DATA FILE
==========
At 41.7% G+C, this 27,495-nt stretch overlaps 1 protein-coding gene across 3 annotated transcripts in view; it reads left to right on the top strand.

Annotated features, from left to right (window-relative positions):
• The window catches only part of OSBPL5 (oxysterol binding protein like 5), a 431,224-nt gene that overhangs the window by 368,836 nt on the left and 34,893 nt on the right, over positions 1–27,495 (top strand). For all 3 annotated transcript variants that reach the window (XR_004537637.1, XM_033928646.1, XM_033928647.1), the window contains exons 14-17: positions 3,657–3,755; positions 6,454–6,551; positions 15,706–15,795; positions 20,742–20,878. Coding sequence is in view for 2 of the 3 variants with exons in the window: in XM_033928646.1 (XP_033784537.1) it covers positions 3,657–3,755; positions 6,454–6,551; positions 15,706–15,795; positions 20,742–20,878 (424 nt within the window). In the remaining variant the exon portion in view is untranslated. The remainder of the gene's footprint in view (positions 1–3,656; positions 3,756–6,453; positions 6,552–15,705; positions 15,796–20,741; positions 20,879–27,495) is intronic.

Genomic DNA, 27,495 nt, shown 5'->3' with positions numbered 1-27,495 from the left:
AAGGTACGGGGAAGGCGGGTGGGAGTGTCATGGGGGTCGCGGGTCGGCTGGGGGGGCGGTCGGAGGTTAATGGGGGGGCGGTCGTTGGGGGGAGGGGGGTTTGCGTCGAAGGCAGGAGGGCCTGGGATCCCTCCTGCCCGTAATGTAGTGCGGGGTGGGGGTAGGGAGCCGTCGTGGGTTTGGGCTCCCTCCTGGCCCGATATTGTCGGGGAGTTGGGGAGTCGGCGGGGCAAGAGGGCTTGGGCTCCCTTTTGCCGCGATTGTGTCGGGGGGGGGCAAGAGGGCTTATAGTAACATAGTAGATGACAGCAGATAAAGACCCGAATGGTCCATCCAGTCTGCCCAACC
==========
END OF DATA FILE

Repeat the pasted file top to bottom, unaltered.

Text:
At 41.7% G+C, this 27,495-nt stretch overlaps 1 protein-coding gene across 3 annotated transcripts in view; it reads left to right on the top strand.

Annotated features, from left to right (window-relative positions):
• The window catches only part of OSBPL5 (oxysterol binding protein like 5), a 431,224-nt gene that overhangs the window by 368,836 nt on the left and 34,893 nt on the right, over positions 1–27,495 (top strand). For all 3 annotated transcript variants that reach the window (XR_004537637.1, XM_033928646.1, XM_033928647.1), the window contains exons 14-17: positions 3,657–3,755; positions 6,454–6,551; positions 15,706–15,795; positions 20,742–20,878. Coding sequence is in view for 2 of the 3 variants with exons in the window: in XM_033928646.1 (XP_033784537.1) it covers positions 3,657–3,755; positions 6,454–6,551; positions 15,706–15,795; positions 20,742–20,878 (424 nt within the window). In the remaining variant the exon portion in view is untranslated. The remainder of the gene's footprint in view (positions 1–3,656; positions 3,756–6,453; positions 6,552–15,705; positions 15,796–20,741; positions 20,879–27,495) is intronic.

Genomic DNA, 27,495 nt, shown 5'->3' with positions numbered 1-27,495 from the left:
AAGGTACGGGGAAGGCGGGTGGGAGTGTCATGGGGGTCGCGGGTCGGCTGGGGGGGCGGTCGGAGGTTAATGGGGGGGCGGTCGTTGGGGGGAGGGGGGTTTGCGTCGAAGGCAGGAGGGCCTGGGATCCCTCCTGCCCGTAATGTAGTGCGGGGTGGGGGTAGGGAGCCGTCGTGGGTTTGGGCTCCCTCCTGGCCCGATATTGTCGGGGAGTTGGGGAGTCGGCGGGGCAAGAGGGCTTGGGCTCCCTTTTGCCGCGATTGTGTCGGGGGGGGGCAAGAGGGCTTATAGTAACATAGTAGATGACAGCAGATAAAGACCCGAATGGTCCATCCAGTCTGCCCAACC